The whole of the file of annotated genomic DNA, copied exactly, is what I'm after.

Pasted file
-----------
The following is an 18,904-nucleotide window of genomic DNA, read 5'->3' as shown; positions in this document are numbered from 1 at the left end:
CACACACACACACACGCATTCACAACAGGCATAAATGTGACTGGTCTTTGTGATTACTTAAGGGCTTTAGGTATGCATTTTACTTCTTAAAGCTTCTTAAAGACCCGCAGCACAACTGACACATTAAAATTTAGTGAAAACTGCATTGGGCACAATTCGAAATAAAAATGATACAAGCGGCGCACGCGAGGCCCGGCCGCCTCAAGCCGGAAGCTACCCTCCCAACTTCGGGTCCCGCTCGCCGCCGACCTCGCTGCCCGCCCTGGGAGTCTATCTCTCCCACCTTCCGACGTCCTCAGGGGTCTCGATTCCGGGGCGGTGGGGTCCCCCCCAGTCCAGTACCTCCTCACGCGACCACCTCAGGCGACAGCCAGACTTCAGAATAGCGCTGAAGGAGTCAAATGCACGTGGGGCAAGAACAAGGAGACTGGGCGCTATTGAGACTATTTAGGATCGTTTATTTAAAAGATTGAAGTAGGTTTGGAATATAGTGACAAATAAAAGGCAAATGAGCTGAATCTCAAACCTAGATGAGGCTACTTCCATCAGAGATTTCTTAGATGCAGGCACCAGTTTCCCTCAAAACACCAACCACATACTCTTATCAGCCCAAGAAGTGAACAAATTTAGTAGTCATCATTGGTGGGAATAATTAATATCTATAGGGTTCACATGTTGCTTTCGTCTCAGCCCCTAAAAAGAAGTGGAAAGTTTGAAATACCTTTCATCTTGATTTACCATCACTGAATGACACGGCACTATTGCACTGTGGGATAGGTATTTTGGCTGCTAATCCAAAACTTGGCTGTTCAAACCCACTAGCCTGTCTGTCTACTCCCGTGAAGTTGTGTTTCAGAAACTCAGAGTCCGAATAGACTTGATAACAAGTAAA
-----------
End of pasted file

The following is an 18,904-nucleotide window of genomic DNA, read 5'->3' as shown; positions in this document are numbered from 1 at the left end:
CACACACACACACACGCATTCACAACAGGCATAAATGTGACTGGTCTTTGTGATTACTTAAGGGCTTTAGGTATGCATTTTACTTCTTAAAGCTTCTTAAAGACCCGCAGCACAACTGACACATTAAAATTTAGTGAAAACTGCATTGGGCACAATTCGAAATAAAAATGATACAAGCGGCGCACGCGAGGCCCGGCCGCCTCAAGCCGGAAGCTACCCTCCCAACTTCGGGTCCCGCTCGCCGCCGACCTCGCTGCCCGCCCTGGGAGTCTATCTCTCCCACCTTCCGACGTCCTCAGGGGTCTCGATTCCGGGGCGGTGGGGTCCCCCCCAGTCCAGTACCTCCTCACGCGACCACCTCAGGCGACAGCCAGACTTCAGAATAGCGCTGAAGGAGTCAAATGCACGTGGGGCAAGAACAAGGAGACTGGGCGCTATTGAGACTATTTAGGATCGTTTATTTAAAAGATTGAAGTAGGTTTGGAATATAGTGACAAATAAAAGGCAAATGAGCTGAATCTCAAACCTAGATGAGGCTACTTCCATCAGAGATTTCTTAGATGCAGGCACCAGTTTCCCTCAAAACACCAACCACATACTCTTATCAGCCCAAGAAGTGAACAAATTTAGTAGTCATCATTGGTGGGAATAATTAATATCTATAGGGTTCACATGTTGCTTTCGTCTCAGCCCCTAAAAAGAAGTGGAAAGTTTGAAATACCTTTCATCTTGATTTACCATCACTGAATGACACGGCACTATTGCACTGTGGGATAGGTATTTTGGCTGCTAATCCAAAACTTGGCTGTTCAAACCCACTAGCCTGTCTGTCTACTCCCGTGAAGTTGTGTTTCAGAAACTCAGAGTCCGAATAGACTTGATAACAAGTAAA